ASTM D7136/D7136M-05 Measuring Damage Resistance of Composite to Impact Event
Based on the impact portion of Boeing BSS 7260 Type II, Class 2, ASTM D7136/D7136M-05, covers measuring the damage resistance of fiber reinforced polymer matrix composite plates that have been subjected to a drop-weight impact test. Five flat, rectangular specimens of each material/lay-up are to be tested. The potential energy to be used – defined as mass and drop height – is to be 4.94 ft-lb (6.7J) multiplied by the specimen thickness. Supported on a rigid support fixture with the appropriate sized window in the support base the specimen is subjected to an out of plane, concentrated impact using a hemispherical impactor/insert with a diameter of 0.625 inches (16mm). The damage resistance of the plaque is quantified in terms of the size and type of damage left in the specimen after impact thru post examination. Subsequent compression tests per ASTM D7137/D7137M-05 are conducted if required. Knowing the damage resistance properties of a laminated composite plate is useful for both product development and material selection.
When asked to offer a testing solution to this standard we recommend the use of either our Instron 9440 or 9450. For those customers whose impact energy requirements fall between 1.0 – 97.9 ft-lbs (1.356 – 132.8 J) we recommend using the 9340. With impact energies ranging from 1.9 – 1182 ft-lb (2.6 – 1603 J) either our 9350 or the 9350 with optional High energy System with our Data Acquisition System and Bluehill Impact Software would be our recommendation for those composite customers who need higher impact energies.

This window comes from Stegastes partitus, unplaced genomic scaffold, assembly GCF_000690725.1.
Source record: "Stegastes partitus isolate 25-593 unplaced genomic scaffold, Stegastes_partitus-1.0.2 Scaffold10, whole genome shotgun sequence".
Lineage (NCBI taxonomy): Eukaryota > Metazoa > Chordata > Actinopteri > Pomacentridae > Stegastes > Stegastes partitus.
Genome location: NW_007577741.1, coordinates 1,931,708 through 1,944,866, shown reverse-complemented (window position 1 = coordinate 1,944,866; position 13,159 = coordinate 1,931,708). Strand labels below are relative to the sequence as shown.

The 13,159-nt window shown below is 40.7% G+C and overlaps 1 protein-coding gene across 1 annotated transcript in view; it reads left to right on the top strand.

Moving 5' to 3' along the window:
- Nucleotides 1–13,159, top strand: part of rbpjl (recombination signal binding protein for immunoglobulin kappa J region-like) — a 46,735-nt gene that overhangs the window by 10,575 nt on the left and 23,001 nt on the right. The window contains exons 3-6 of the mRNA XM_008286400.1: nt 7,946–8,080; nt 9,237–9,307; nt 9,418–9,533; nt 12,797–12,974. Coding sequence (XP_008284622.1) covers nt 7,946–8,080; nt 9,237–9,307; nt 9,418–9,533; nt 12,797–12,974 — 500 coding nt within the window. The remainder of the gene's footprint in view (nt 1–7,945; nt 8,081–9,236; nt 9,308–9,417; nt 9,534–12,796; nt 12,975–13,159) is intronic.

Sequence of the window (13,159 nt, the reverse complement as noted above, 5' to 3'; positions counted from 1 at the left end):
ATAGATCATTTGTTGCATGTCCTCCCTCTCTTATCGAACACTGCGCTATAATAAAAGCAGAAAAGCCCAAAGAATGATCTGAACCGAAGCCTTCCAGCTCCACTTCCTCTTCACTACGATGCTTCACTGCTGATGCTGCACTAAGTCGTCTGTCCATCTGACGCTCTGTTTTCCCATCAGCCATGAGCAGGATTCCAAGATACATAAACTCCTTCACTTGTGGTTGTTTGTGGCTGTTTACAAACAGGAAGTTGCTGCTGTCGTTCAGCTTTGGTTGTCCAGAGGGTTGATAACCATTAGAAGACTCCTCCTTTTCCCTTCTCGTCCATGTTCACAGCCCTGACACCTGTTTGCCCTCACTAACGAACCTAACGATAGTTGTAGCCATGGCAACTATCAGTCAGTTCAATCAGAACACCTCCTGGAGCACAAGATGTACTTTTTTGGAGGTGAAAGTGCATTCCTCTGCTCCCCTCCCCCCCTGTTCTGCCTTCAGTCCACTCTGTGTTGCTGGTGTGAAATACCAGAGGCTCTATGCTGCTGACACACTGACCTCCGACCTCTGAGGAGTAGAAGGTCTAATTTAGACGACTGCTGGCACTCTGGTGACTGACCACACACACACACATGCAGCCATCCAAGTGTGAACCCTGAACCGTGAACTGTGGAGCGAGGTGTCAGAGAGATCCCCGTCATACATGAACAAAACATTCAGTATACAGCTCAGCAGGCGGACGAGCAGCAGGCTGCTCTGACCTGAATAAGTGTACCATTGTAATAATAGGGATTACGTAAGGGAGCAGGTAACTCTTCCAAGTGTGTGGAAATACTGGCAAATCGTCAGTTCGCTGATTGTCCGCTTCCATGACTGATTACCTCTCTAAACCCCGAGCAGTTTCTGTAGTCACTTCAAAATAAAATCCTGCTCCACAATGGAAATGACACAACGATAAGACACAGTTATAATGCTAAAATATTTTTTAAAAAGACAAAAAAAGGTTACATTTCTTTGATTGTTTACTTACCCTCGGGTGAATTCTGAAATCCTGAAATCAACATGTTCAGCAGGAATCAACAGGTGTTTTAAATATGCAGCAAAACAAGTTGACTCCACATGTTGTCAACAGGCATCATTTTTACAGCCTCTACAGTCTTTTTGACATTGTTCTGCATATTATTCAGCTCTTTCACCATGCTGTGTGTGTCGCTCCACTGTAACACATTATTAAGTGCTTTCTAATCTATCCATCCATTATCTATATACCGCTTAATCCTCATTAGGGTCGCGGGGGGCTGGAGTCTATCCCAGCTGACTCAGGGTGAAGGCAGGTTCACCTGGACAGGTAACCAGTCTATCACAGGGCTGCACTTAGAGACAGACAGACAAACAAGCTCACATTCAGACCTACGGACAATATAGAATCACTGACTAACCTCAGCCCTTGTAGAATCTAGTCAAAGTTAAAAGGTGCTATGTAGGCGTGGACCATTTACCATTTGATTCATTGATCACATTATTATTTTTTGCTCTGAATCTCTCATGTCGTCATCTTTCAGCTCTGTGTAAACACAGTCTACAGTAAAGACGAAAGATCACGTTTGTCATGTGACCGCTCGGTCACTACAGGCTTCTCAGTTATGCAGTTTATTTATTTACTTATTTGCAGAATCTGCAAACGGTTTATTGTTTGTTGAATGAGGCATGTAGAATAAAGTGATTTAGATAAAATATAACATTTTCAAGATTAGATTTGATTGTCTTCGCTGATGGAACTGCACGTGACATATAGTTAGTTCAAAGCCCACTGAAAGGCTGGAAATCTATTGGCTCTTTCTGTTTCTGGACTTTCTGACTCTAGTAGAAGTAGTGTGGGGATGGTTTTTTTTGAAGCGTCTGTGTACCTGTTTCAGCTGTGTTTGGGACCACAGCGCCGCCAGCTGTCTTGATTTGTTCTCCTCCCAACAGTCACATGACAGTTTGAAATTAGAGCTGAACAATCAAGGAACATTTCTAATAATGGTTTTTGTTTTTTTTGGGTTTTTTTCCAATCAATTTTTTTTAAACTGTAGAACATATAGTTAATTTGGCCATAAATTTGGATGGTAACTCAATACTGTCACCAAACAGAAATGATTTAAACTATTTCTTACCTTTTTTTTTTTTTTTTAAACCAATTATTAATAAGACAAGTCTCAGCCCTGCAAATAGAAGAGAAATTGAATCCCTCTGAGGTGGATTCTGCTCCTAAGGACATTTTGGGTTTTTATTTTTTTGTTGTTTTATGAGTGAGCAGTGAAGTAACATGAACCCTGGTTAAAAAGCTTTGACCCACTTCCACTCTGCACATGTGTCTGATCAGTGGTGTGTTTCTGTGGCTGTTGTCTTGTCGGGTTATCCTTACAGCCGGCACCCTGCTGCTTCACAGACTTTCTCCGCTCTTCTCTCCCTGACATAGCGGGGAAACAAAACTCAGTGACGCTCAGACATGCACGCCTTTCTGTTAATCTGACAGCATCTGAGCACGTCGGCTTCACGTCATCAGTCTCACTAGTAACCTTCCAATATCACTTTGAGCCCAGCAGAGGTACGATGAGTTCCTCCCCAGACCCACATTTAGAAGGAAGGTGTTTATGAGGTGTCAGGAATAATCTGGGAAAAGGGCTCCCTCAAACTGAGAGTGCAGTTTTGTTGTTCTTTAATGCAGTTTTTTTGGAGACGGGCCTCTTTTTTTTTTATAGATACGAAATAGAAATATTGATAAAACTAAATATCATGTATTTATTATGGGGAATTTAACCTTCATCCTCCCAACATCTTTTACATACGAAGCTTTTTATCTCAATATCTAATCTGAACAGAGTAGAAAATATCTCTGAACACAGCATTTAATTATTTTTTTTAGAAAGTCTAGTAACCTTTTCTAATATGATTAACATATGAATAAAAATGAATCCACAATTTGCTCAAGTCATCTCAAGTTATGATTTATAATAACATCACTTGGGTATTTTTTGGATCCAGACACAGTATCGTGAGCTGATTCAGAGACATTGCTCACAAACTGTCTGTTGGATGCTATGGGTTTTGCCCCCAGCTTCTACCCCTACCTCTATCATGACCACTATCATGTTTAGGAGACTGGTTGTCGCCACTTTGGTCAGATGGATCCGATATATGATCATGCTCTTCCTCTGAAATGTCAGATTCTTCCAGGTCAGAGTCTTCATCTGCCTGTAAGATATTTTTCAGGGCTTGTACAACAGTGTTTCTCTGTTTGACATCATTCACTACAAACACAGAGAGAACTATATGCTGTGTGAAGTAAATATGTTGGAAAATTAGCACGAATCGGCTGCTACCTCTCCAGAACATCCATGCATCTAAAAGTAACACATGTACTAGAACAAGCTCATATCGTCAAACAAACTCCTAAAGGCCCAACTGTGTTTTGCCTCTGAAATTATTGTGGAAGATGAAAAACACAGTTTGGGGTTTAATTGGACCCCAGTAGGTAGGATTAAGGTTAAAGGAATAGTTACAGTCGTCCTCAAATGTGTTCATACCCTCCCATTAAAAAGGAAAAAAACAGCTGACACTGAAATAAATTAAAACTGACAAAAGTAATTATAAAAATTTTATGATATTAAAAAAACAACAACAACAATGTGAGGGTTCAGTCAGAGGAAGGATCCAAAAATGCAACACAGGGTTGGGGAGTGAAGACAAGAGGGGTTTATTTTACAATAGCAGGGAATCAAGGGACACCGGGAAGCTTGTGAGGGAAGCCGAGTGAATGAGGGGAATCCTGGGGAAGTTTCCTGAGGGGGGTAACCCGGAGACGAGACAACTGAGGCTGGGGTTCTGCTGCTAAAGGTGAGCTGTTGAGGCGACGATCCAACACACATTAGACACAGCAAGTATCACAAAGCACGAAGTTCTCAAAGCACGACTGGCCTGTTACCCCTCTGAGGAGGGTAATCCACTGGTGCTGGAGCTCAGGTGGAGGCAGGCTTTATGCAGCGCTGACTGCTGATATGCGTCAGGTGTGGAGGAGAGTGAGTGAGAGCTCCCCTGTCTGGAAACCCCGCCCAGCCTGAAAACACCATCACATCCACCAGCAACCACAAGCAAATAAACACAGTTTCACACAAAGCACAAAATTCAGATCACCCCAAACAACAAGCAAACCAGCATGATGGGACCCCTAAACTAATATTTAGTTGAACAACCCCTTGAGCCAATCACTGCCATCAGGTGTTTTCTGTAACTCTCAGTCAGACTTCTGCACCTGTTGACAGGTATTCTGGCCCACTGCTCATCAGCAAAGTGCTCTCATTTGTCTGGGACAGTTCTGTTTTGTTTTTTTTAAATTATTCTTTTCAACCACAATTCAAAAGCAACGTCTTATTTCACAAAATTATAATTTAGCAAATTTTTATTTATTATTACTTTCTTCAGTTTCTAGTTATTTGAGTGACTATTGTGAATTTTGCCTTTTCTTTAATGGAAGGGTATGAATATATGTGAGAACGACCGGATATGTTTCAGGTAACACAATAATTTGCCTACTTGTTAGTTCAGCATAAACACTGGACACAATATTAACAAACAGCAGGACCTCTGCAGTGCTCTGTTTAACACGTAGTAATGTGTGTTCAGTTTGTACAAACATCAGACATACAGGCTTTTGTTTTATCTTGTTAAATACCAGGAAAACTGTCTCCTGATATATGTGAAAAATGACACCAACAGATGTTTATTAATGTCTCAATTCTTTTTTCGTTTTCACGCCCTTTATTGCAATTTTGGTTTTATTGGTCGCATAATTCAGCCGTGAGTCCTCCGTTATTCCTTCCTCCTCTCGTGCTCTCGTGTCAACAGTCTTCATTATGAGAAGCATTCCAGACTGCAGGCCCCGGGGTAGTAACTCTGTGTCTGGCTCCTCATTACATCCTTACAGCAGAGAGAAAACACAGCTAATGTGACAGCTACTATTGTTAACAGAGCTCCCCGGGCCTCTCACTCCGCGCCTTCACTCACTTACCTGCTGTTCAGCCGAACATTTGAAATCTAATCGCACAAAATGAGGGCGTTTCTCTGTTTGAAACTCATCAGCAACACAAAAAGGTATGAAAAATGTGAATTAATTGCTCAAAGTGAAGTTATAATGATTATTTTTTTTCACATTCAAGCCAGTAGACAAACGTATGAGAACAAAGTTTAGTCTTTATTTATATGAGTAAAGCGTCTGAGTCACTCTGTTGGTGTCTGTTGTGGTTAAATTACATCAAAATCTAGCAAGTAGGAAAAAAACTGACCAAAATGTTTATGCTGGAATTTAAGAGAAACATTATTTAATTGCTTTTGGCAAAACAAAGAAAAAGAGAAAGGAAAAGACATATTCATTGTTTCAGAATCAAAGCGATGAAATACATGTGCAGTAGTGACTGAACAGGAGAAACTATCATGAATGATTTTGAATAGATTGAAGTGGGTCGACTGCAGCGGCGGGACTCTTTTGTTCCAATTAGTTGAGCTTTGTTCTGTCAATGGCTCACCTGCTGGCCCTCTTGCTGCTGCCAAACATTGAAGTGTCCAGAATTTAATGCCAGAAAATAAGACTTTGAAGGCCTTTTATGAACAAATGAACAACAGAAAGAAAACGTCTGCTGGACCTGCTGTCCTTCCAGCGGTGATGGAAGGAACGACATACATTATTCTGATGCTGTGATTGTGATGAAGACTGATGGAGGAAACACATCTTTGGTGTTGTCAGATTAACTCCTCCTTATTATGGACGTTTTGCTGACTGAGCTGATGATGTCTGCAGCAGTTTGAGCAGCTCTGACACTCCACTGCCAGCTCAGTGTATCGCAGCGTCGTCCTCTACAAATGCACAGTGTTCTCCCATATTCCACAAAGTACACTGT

For the testing of plaques that are less than 1 inch (2.42 mm) thick we have optional lightweight crossheads to meet those lower impact energies. To prevent a secondary impact of the falling weight onto the composite plate we employ our anti - rebound device. For larger composite products we offer larger, extended support tables. To fully protect the operator from flying debris we include and offer a selection of interlocked safety enclosures.
Though the test defined in the standard calls for visual inspection and measurements after impact to determine if the specimen has failed, by including instrumentation with our Data Acquisition System complete with Visual Impact and a strain gauged tup failure points/modes that may remain hidden under normal test conditions can be found. One piece of information that may not be found without the use of instrumentation is the first crack or incipient damage point.
Instron Drop Towers are used to develop, fine tune, and validate material models. Testing materials under real impact conditions is a crucial step prior of product design. Using the characterization data obtained with the Instron 9400, coupled with customer supplied high-speed video, you can have confidence in your results and deliver new materials to your customers faster. Our Drop Tower impact systems, fixtures, and tups are designed to meet a wide range of applications and testing standards including: ISO, ASTM, ANSI, Airbus, Boeing, BSI, DIN, EN, FDA, Ford, GM, JIS, NASA, GOST, and more.
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Bluehill® Impact is built from the ground up for touch interaction. The Operator Dashboard features large touchpoints to make the user experience simpler and smarter. Easy-to-understand icons and workflows make it easy to train new or experienced users, simplify operator training, and allow you to start testing even faster than ever before
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To properly understand the performance of Composites, one of the most broadly used methods is the CAI (Compression After Impact) test. Low energy impacts can be considered the most dangerous since the damage they cause can be complex and affect all plies of the structure from matrix and fiber crack to delamination. To ensure a level of high quality and compliance with safety standards, impact testing is a key in gathering knowledge as to how these materials behave and may be damaged when impacted.
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